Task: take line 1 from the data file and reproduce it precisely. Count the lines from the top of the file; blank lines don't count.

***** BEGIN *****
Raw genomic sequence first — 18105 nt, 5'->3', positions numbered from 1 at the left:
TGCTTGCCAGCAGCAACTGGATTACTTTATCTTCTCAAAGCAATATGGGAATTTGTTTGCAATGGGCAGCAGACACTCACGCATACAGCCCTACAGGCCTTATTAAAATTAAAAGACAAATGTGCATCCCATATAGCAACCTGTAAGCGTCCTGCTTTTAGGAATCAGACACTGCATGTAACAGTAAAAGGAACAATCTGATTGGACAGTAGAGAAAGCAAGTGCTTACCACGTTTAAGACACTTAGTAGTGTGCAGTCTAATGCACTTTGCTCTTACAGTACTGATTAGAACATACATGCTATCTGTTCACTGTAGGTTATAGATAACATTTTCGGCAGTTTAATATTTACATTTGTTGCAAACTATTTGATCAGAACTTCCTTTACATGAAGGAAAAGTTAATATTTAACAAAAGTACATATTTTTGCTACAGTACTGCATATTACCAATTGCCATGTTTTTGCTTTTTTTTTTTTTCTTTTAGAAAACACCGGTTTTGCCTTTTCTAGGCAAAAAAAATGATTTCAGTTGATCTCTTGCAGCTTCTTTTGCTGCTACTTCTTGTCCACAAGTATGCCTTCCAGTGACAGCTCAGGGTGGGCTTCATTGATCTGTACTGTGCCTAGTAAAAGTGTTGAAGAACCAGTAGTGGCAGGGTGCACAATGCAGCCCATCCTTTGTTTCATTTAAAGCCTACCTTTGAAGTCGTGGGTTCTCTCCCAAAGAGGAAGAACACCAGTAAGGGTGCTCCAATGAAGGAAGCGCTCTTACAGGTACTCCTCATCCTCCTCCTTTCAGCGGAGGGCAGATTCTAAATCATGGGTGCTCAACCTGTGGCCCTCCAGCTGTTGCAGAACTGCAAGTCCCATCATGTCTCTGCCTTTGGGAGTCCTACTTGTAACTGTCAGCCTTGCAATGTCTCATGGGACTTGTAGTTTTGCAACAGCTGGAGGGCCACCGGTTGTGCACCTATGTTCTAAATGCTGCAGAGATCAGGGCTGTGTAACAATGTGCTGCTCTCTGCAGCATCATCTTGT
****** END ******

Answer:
Raw genomic sequence first — 18105 nt, 5'->3', positions numbered from 1 at the left: